Piracy and SOPA
January 20th 2012
Right then. Piracy. SOPA/PIPA. Stuff like that.
I have very mixed feelings about the whole thing. On one hand, people who download music, films, books and audio that they would have ordinarily had to buy in order to listen to/see/read are stealing copyrighted material from their copyright holders. Downloaders make it increasingly difficult for artists to firstly, earn anything from their work, and secondly, make a living from their work so they can give up the day job and concentrate solely on their art.
In the case of the Metrozone books, they were pirated within a couple of days of being released as ebooks. Orbit (and their parent companies LittleBrown and Hachette) try and get those copies removed from file-sharing sites as soon as they can: they do so because the person uploading those files has no right to make them publicly available without the copyright holder’s consent.
And that copyright holder is not Orbit, or some faceless megacorp. It’s me. I’m the creator of the work, and it’s my copyright. By torrenting my work, you’re denying me income which I could put to good use – like repairing my roof and walls, which badly need doing, or saving for my children’s education.
Furthermore, because I’m losing digital sales, the next time I sell a book to Orbit, my advance goes down. Lost sales for the publisher results directly in lower advances for authors. Which means that fewer authors will be able to support themselves, and perhaps their families, with their work – and the vast majority of writers make peanuts as it is. With long, long hours and little pay, they’ll have to do something else instead of dedicating the time and effort into producing good prose.
And unlike musicians, authors don’t have an alternative income stream. Why have the cost of live concerts gone up in the last few years? Blame the downloaders. The live experience is the one thing you can’t stream. It always used to be that a band would tour to promote the album. Now the albums promote the tour, because there are decreasing returns from the physical and digital recordings. Sure, you can go and hear an author speak, but aside from Neil Gaiman (who I understand charges an outrageous fee simply to dissuade folk from booking him: he’d rather be writing), I can’t think of many writers who the general public would pay to go and look at. I’m no oil painting, and Toby Leonard Moore (who reads the audio versions of the Metrozone) is simply better at speaking my lines than I am.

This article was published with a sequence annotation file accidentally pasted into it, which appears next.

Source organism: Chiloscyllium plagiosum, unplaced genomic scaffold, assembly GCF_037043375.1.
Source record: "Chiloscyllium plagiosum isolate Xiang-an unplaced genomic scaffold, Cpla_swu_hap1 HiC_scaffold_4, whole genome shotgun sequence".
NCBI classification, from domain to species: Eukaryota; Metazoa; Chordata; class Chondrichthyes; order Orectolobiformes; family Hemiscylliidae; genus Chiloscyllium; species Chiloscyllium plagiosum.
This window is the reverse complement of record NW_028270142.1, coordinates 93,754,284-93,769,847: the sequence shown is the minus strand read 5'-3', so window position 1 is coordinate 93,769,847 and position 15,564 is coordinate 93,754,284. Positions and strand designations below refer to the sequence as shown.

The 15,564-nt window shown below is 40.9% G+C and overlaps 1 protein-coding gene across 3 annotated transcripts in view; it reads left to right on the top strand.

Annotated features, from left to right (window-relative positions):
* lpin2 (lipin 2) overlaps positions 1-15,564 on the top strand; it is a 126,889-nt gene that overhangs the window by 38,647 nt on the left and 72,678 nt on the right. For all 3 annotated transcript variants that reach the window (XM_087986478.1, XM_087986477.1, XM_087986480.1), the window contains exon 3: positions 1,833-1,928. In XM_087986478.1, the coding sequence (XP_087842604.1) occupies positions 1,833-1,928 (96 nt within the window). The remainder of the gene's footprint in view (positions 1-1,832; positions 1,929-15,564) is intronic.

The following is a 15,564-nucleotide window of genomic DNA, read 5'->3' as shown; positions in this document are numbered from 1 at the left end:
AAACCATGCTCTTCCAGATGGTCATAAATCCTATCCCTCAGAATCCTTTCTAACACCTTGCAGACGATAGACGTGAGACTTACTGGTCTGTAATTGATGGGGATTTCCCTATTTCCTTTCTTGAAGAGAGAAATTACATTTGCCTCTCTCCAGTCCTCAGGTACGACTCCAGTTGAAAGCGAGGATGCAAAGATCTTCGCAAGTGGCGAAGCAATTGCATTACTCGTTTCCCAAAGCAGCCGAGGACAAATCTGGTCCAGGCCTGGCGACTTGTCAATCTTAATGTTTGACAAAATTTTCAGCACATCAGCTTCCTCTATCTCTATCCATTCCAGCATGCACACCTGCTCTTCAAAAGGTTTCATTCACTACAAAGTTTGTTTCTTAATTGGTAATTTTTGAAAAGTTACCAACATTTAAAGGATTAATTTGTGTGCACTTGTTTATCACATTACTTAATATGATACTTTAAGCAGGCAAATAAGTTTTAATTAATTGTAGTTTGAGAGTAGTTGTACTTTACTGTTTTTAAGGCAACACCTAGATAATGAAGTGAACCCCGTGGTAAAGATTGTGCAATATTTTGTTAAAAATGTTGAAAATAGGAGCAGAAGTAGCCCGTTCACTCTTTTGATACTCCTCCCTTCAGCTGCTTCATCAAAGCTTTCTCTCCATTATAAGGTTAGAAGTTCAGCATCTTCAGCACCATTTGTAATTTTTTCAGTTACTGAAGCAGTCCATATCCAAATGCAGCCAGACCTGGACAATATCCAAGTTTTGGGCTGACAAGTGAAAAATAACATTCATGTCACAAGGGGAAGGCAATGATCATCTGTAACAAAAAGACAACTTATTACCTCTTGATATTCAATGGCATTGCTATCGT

I don’t get much from each sale. But I do get something. Other people get somethings too. The cover artist. The editor. The copy editor (and they’re worth their weight in gold). The publicists. The lawyers who draw up the contracts. The distributors and the booksellers. My agent (who is also worth his weight in gold). I don’t have a problem with that, and neither should you.
There is, of course, very little I can do about any of this, except two things. And you can do them too. Firstly, don’t pirate copyrighted art. If you like an artist’s work, you’ll want to support the artist so they can produce more of it. So do your best to pay for it. I’ve no problem with you buying second-hand books, and I’ve no problem with you going to the library (all my books are registered with the UK’s PLR scheme). The more you support artists, the more art there’ll be.
Secondly, don’t approve of piracy. It might seem just a bit, well, dad-like (guilty as charged) to withhold your approval. But if your friends torrent and download like bandwidth was going out of fashion, that doesn’t mean you have to. It’s not a victimless crime, and it does hurt people – the very people who produce the fantastic music, brilliant film or riveting book you’ve just enjoyed. Hurting people, ripping them off, that’s just not cool, especially when they’re in no position to stop you. It would be lovely if pirating art became socially unacceptable, and those that did it, frowned on and ostracised.
On the other side of the coin, do I want kids to go to prison for five years because they’ve downloaded a copy of Equations of Life? No, I don’t. As someone pointed out, someone torrenting a Michael Jackson song could end up with a longer gaol sentence than the doctor who killed him. Neither do I want websites that promote legitimate content taken down for a single rogue link.
SOPA is sledgehammer to crack a nut. It’s virtually unworkable, and the effort to make it workable is so great and the disruption it would cause so widespread that it’s completely counterproductive. The internet would become unusable within days.
There does need to be something though, that protects artists in the digital age. Real, physical art is difficult and time-consuming to reproduce. Digital art can be copied millions of times, perfectly, and distributed at the click of a mouse: the old copyright laws can’t cope with this new reality. So the solution may mean that sites like megaupload.com get taken down and their owners sued: claiming ignorance when the majority of traffic consists of copyrighted work seems more than a little silly. Whatever the final answer is (and there probably won’t be one), copyright holders need a quick and easy way to not only remove illegal content when it goes up, but prevent it from going up in the first place.
The bottom line is that copyright is how artists make money. Without any way of asserting it, we’re in trouble. You can, however, be part of the solution. Which is a positive note to end on.